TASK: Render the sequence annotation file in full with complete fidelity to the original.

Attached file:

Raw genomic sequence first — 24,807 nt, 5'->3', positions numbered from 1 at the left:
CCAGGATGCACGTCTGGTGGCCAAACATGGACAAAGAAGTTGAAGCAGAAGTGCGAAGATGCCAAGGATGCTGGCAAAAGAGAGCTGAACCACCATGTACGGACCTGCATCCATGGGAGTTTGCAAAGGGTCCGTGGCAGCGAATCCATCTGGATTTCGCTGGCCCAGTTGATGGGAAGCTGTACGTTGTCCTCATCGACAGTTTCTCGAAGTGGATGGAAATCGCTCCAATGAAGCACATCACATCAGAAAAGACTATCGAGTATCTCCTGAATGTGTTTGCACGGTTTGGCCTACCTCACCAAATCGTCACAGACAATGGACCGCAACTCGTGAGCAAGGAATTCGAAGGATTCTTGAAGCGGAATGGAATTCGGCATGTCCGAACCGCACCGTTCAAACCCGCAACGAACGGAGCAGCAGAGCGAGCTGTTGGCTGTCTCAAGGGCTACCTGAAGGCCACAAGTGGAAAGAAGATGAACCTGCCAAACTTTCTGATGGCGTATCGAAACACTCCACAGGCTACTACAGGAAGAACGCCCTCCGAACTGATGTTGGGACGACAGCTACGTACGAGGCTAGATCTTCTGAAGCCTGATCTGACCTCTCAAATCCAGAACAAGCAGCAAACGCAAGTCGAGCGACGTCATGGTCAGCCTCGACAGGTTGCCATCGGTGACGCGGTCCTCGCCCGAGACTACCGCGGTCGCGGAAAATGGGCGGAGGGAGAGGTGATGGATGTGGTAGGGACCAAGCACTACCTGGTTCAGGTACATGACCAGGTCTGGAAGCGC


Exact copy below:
Raw genomic sequence first — 24,807 nt, 5'->3', positions numbered from 1 at the left:
CCAGGATGCACGTCTGGTGGCCAAACATGGACAAAGAAGTTGAAGCAGAAGTGCGAAGATGCCAAGGATGCTGGCAAAAGAGAGCTGAACCACCATGTACGGACCTGCATCCATGGGAGTTTGCAAAGGGTCCGTGGCAGCGAATCCATCTGGATTTCGCTGGCCCAGTTGATGGGAAGCTGTACGTTGTCCTCATCGACAGTTTCTCGAAGTGGATGGAAATCGCTCCAATGAAGCACATCACATCAGAAAAGACTATCGAGTATCTCCTGAATGTGTTTGCACGGTTTGGCCTACCTCACCAAATCGTCACAGACAATGGACCGCAACTCGTGAGCAAGGAATTCGAAGGATTCTTGAAGCGGAATGGAATTCGGCATGTCCGAACCGCACCGTTCAAACCCGCAACGAACGGAGCAGCAGAGCGAGCTGTTGGCTGTCTCAAGGGCTACCTGAAGGCCACAAGTGGAAAGAAGATGAACCTGCCAAACTTTCTGATGGCGTATCGAAACACTCCACAGGCTACTACAGGAAGAACGCCCTCCGAACTGATGTTGGGACGACAGCTACGTACGAGGCTAGATCTTCTGAAGCCTGATCTGACCTCTCAAATCCAGAACAAGCAGCAAACGCAAGTCGAGCGACGTCATGGTCAGCCTCGACAGGTTGCCATCGGTGACGCGGTCCTCGCCCGAGACTACCGCGGTCGCGGAAAATGGGCGGAGGGAGAGGTGATGGATGTGGTAGGGACCAAGCACTACCTGGTTCAGGTACATGACCAGGTCTGGAAGCGC